Practical Ecommerce

Thirteen Great Flash-based Ecommerce Sites

The Adobe Flash platform is bringing stunning new examples of rich media to ecommerce sites.

New site design techniques make Flash, Flex, and ActionScript, all from Adobe, very viable choices for adding video, audio, or just plain aesthetic awesomeness to any website’s design. In this article, I highlight 13 examples of terrific Flash usage on ecommerce sites.


The folks at Crumpler have used Flash to create a virtual vending machine (the Crumpomatic 3000) that lets shoppers search or browse for products while enjoying what might be one of the most unique ecommerce shopping experiences on the Internet. This site goes beyond just rich media and makes reaching the bar for ecommerce site aesthetics a pole vault. Be sure to check out the various curiosities that surround the main product navigation, but be warned you might hear some strange sounds. If you get lost, use the “menu” in the upper left.

The Affair

The Affair has put its back into ecommerce site design. This Flash site loads with a collection of t-shirt models standing with their backs to the shopper. Hover over one of the model images and the Flash spins it. Click and the image increases in size while the balance of the product detail page appears. Shoppers can also spin the models 360 degrees. This is very cool product navigation.

Americana Manhasset screen capture

Americana Manhasset

Fashion retailer Americana Manhasset makes fantastic use of rich media on its stunning ecommerce site. I particularly like the professional videos that quickly load when you arrive at the site’s main page, and the completely Flash-based product detail pages that represent a major, site-wide commitment to rich media. The site runs on Create The Group’s CTS/Sell platform.


You might pronounce Moofe like “movie,” which would be just fine considering that this store sells downloadable backdrops for filmmakers working with computer generated imagery, also known as CGI. This Flash site typifies why Flash is so popular with web designers, giving users big, beautiful imagery and great navigation. When you’re done checking out the Flash, see if you recognize any of the backdrops from commercials or videos you’ve seen.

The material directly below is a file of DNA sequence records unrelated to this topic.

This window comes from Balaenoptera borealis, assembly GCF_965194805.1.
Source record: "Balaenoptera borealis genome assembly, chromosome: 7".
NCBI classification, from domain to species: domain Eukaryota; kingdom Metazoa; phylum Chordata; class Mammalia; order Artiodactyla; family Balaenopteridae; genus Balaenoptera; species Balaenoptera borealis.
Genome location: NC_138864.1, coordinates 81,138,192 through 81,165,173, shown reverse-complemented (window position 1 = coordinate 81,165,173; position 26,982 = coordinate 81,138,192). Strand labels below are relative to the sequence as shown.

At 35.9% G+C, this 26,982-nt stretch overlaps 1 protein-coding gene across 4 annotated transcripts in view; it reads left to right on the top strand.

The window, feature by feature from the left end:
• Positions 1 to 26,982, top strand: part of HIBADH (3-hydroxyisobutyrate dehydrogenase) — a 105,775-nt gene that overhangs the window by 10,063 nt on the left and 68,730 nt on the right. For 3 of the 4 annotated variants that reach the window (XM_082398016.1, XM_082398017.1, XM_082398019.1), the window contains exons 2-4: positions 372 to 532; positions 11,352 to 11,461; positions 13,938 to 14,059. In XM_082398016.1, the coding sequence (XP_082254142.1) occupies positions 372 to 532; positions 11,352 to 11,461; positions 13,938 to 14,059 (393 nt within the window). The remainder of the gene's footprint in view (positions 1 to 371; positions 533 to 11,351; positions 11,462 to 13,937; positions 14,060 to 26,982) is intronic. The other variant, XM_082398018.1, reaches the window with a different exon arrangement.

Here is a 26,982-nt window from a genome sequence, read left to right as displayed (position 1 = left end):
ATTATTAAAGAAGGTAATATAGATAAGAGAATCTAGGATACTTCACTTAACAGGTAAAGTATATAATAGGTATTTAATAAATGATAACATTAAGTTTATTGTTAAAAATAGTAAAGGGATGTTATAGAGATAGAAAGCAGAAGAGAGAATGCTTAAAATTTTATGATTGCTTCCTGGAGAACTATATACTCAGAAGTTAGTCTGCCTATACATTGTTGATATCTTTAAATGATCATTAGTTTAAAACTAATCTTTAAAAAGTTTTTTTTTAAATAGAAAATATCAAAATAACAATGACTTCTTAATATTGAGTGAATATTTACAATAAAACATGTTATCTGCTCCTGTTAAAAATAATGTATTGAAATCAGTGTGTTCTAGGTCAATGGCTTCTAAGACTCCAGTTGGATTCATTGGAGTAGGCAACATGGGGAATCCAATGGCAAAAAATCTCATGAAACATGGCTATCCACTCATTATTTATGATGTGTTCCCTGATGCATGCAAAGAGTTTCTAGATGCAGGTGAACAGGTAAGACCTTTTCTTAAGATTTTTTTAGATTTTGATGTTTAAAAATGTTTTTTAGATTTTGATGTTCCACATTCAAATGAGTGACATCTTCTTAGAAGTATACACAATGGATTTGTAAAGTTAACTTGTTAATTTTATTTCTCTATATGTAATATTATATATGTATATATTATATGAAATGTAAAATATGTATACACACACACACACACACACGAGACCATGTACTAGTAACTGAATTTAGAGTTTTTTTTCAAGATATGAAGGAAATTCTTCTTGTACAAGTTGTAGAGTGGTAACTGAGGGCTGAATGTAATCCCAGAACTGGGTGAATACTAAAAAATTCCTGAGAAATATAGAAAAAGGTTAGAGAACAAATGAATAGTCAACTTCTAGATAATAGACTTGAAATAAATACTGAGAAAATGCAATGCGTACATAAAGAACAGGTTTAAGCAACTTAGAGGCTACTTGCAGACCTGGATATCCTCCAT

If the Converse website is any indicator, the maker of denim high-top shoes has come a long way in hip fashion. This site is almost completely Flash from the home page merchandising to the embedded video to the amazing product detail pages. Its design is attractive, impressive, and very functional. The Converse site is yet another example of how great Flash design can support a company’s overall brand strategy.

Loworks Store

With a cartoon images and animal sounds, Loworks Store makes extensive use of Flash to build a shopping environment that reflects the Japanese design company’s pop culture brand. The site is not as dramatic as some other Flash-based websites, but I believe it is a good example of Flash’s flexibility.


The UNIQLO site features a very cool Flash-based product explorer that allows customers to filter, save, and resize a product display, accompanied by a collection of motions and sounds, that makes the site fun to interact with. UNIQLO also uses Flash video to promote featured products on the home page. This is a great ecommerce site.

Kobalt Design Shop

The Kobalt Design Shop displays many of its products right on the home page, augmenting the images with Flash-generated sound and motion. The site’s product pages fly in with ease. And all of the navigation reacts to the visitor’s mouse. To me, the site was indicative of the Japanese culture it comes from.


Qbic takes a relatively long time to load and requires a demonstration movie to explain the complex navigation—indicating that in some ways the Qbic Flash website is ahead of its time. But if you want to see what ecommerce can be like when bandwidth and human-machine interfaces catch up to Flash development, Qbic is just the site to visit.

Storyville Coffee Company